Understanding a Short Sale
It is not difficult to understand how a short sale works. Simply stated, the lender agrees to accept less than the amount owed on the property. For example, if the borrower owes $150,000, the lender agrees to accept $120,000. You can then resell it or keep it as an income-producing property by collecting rent.
On the surface, a short-sale transaction is not hard to understand. In reality, they take a lot of work to put together. Your work can pay off by providing you with substantial profit on your investment. Too many investors think they can buy the property from the lender after the foreclosure is over. That attitude is flawed because:
There will be increased competition from other real-estate investors.
There is a possibility to make a larger profit before the pending foreclosure than afterward.
Lenders will agree to a short sale when it makes sense to do so.
In a short sale you will actually be acting as mediator between the borrower and the lender. Your job will be to negotiate a settlement of the loan made by the lender to the borrower. You will be trying to get the two sides to agree to take less money than what is actually owed.
The late-night-television investment gurus hawk cash back at settlement as one of the reasons why you should purchase their expensive CDs or real-estate courses. Short sales are one of the techniques they are using, but they don't say it in their infomercial. You get cash back by immediately flipping the property (or assigning the purchase agreement).
From the lender's viewpoint, a short sale saves the ongoing costs associated with the foreclosure process. Eliminating the growing attorney fees, the eviction process, the inevitable delays from the borrower filing bankruptcy, having to repair extensive damage to the property, and the costs associated with resale is a lofty goal.
In a short-sale opportunity, the lender gets the property back much faster from the borrower. By doing so, it is able to cut its losses on the loan that has gone bad. Your job as an active real-estate investor is to convince the lender that it will likely do better by accepting less money now than waiting for the property and sale many months later.
Why would a lender accept far less than what is owed on the property?
It's a simple strategy for the lender and is based on that old saying that “a bird in the hand is worth two in a bush.” It is better to get the money now and get rid of the property than to wait with the expectation of making more money later.
From the borrower's position, the need to do something about his pending foreclosure is pressing. A short sale is a quick answer for the defaulting borrower. It allows the borrower to put the foreclosure behind him.
The borrower has to agree first to the short sale. You'd think he would readily agree, but he probably won't. There are some problems from the borrower's point of view:
He must move immediately (or very soon).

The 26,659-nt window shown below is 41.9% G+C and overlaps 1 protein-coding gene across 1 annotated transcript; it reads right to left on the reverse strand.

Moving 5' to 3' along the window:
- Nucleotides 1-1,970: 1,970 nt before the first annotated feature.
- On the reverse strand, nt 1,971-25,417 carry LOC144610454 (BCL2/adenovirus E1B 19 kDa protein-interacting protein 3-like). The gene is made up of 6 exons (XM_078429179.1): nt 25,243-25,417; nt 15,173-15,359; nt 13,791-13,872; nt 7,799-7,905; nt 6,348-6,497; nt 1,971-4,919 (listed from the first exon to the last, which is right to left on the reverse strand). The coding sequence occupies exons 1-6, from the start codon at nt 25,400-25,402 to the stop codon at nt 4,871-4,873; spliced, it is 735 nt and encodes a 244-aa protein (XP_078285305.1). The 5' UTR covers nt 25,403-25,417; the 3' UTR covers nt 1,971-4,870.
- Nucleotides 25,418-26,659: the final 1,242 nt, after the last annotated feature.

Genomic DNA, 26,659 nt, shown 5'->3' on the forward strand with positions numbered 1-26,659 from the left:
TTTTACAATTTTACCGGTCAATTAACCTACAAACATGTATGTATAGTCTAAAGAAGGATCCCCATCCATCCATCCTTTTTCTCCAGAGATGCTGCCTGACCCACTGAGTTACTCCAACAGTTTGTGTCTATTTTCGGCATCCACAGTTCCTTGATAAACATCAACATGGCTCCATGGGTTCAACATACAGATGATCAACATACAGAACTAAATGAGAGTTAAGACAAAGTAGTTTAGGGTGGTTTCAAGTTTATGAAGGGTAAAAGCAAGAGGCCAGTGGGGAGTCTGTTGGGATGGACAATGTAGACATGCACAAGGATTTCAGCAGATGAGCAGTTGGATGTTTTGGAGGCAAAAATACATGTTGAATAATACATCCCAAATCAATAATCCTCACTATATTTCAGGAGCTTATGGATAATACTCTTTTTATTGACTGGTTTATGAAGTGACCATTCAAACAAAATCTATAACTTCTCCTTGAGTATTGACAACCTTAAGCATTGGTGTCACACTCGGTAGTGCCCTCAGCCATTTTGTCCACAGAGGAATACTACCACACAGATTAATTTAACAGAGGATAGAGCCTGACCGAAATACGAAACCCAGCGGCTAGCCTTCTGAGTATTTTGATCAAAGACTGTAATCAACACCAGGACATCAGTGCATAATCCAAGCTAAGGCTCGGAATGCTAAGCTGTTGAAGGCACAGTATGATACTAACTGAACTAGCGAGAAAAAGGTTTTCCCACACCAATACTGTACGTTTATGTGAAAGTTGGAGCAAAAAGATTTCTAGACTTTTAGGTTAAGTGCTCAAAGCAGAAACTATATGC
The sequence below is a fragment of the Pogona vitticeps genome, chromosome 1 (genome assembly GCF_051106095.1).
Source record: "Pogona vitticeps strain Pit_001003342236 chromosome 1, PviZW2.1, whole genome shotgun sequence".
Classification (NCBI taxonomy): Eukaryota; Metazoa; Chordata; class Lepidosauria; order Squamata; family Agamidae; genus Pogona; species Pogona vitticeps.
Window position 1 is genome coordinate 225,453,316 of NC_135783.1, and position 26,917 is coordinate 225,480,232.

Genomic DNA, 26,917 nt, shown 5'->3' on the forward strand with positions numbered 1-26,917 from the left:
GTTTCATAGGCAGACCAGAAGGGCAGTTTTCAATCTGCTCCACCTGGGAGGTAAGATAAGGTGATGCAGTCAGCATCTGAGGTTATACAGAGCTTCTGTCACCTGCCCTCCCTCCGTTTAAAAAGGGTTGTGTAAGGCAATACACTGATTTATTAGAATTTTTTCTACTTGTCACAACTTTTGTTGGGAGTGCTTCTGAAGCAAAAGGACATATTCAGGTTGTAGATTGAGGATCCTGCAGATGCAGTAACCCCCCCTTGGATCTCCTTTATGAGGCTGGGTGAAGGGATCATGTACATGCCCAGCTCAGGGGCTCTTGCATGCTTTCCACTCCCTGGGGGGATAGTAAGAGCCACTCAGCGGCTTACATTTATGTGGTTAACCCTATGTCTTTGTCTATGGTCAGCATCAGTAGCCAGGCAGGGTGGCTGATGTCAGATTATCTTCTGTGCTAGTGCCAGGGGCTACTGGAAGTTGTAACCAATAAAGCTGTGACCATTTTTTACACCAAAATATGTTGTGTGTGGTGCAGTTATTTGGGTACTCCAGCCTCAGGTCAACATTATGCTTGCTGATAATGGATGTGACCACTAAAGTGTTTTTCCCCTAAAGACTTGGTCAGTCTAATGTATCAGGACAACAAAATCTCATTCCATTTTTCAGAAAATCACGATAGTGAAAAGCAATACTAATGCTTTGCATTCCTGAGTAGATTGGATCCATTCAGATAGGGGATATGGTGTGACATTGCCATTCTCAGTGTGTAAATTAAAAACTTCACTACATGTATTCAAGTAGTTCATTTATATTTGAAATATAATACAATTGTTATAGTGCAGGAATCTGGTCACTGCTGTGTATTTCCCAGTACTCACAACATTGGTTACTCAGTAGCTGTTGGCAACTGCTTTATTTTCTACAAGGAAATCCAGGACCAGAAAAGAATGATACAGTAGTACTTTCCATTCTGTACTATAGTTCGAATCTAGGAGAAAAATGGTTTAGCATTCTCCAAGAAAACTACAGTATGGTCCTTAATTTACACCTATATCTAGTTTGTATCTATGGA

He receives no money from the sale of the property.
He's probably in dire financial straits, and must admit it.
Most borrowers do not want to recognize their current financial situation. Their denial of the circumstances only makes it more difficult to resolve the crisis. Some defaulting borrowers will readily agree to discuss their pending foreclosure and will do whatever is necessary to get over their current loan default. They eagerly concur that their best strategy is to get the pending foreclosure over and start over.
Other defaulting borrowers will refuse to do anything, allowing the foreclosure process to move forward. As an active real-estate investor, sometimes the toughest part of the short sale will be to convince the defaulting property owner to agree to leave the property with nothing.
From the lender's position, the acceptance of the short-sale offer means the loss of money that it is owed, and lenders do not like losing money. To walk away from the property in early foreclosure is courageous. Lenders are not known to show a lot of daring when it comes to losing money, especially their own money.
Lenders usually have a strict policy when it comes to accepting a short sale. They often will publicly state that they seldom, if ever, accept any short-sale offers. In reality they will entertain any offer on a property in foreclosure and seldom accept the first short-sale offer they receive.
Don't confuse short sales in real estate with shorting in finance. Shorting is a method to profit from the decline in the price of a security. Most investors “go long” (as opposed to go short) on an investment by hoping the price of a stock or bond will rise.
Before a lender will consider a short-sale offer, a BPO (broker's price opinion) is usually ordered. The BPO is less expensive than a full appraisal.
The lender is likely to rely heavily on the BPO as to what the probable market value of the property is.
From the point of view of the loss mitigation department of the lender, it is safer to accept an offer close to the BPO than it is to accept an offer thousands of dollars less.
Some of the reasons why a lender is more likely to accept a short sale include:
The property is in poor condition.
The neighborhood has generally depreciated.
Newer homes in the market area are being chosen over existing homes.
The defaulted borrower has serious hardships and cannot afford the home payments.
In addition, there must not be a reasonable expectation that the defaulted borrower's financial situation is likely to change in the immediate future.